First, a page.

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A Gori Georgia

A Gori Georgia

Gori Georgia

You may know the name, but do you know what it is? Gori Georgia is a type of rice. But it’s not just any rice. The unique taste, texture, and fragrance make this rice an unforgettable and original cooking ingredient.

City

via GIPHY

A settlement known here from the Hellenistic period, with the Gori Fortress built at least in 7th century, it received a town status in the 12th century. Gori was an important military stronghold in the Middle Ages and maintains a strategic importance due to its location on the principal highway connecting eastern and western parts of Georgia. In the course of its history, Gori has been invaded by the armies of regional powers several times. The city was occupied by Russian troops during the 2008 Russo–Georgian War.

Gori and its environs house several notable cultural and historical landmarks. Although for many foreigners Gori is principally known as the birthplace of Joseph Stalin, in Georgian historical memory the city has long been associated with its citadel, the Gori Fortress, which is built on a cliffy hill overlooking the central part of the modern city. On another hill stands the 18th century St. George's church of Gorijvari, a popular place of pilgrimage. The famous ancient rock-hewn town of Uplistsikhe and the 7th century Ateni Sioni Church are located not far from Gori. (Source: en.wikipedia.org)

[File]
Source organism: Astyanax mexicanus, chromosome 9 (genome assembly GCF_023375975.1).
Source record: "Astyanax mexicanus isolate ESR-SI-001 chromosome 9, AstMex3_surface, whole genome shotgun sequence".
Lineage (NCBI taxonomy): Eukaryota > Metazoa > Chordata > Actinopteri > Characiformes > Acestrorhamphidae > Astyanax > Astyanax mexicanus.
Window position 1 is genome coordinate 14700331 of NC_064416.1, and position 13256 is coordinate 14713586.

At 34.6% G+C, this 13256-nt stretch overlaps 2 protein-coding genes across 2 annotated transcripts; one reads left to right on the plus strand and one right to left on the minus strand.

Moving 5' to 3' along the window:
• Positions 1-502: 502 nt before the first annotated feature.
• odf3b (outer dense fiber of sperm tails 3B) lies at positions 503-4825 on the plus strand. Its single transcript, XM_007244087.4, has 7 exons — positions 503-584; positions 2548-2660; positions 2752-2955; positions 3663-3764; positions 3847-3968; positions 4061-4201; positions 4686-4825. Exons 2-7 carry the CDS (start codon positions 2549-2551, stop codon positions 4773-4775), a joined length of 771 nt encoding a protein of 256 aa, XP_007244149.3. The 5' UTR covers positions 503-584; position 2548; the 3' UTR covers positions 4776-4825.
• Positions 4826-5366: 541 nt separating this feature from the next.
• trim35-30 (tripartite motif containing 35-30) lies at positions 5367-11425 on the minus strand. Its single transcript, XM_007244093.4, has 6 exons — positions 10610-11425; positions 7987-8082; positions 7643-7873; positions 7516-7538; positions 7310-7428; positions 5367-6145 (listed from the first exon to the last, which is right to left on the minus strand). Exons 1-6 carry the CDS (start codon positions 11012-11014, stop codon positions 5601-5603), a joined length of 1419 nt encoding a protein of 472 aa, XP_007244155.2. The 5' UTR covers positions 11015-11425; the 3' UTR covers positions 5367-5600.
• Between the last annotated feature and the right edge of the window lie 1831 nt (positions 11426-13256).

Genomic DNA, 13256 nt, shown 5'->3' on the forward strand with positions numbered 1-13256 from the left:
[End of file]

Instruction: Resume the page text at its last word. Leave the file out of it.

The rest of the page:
Old

You may have heard about the famous tall bronze statue of Stalin in Gori's main square (Stalin Square) in front of the town hall, which was one of the last few ones that was left standing after de-Stalinization in the USSR following the man's death in 1953, and also after Georgia gained independence, when it was even defended by the people of Gori. But unfortunately (?) it is no longer there today. It was torn down one day in June 2010 in the middle of the night. It was reported that a new monument related to the 2008 war should take its place (www.bbc.co.uk/news/10412097). At the time of my visit in August 2010, however, the spot where the statue once stood was still empty. The old Stalin statue, on the other hand, will be re-erected outside the Stalin Museum. When I was there, the foundations for the plinth were already being laid and a large photomontage-ed poster showed an artist's impression of what the place will look like once the work is finished – which may well be the case by the time you read this.

Marshrutka fares you normally pay on board, for buses you need to buy a ticket from a window outside the station's large waiting/market hall. The fares are very cheap (I think I paid something like 3-4 GEL for a single ticket). The buses tend to be very old Soviet models that spew out black plumes of smoke whenever they have to go slightly uphill (which happens a lot in Georgia) and are very slow – but it's an experience! The journey takes about one and a half to two hours. (Source: www.dark-tourism.com)

 

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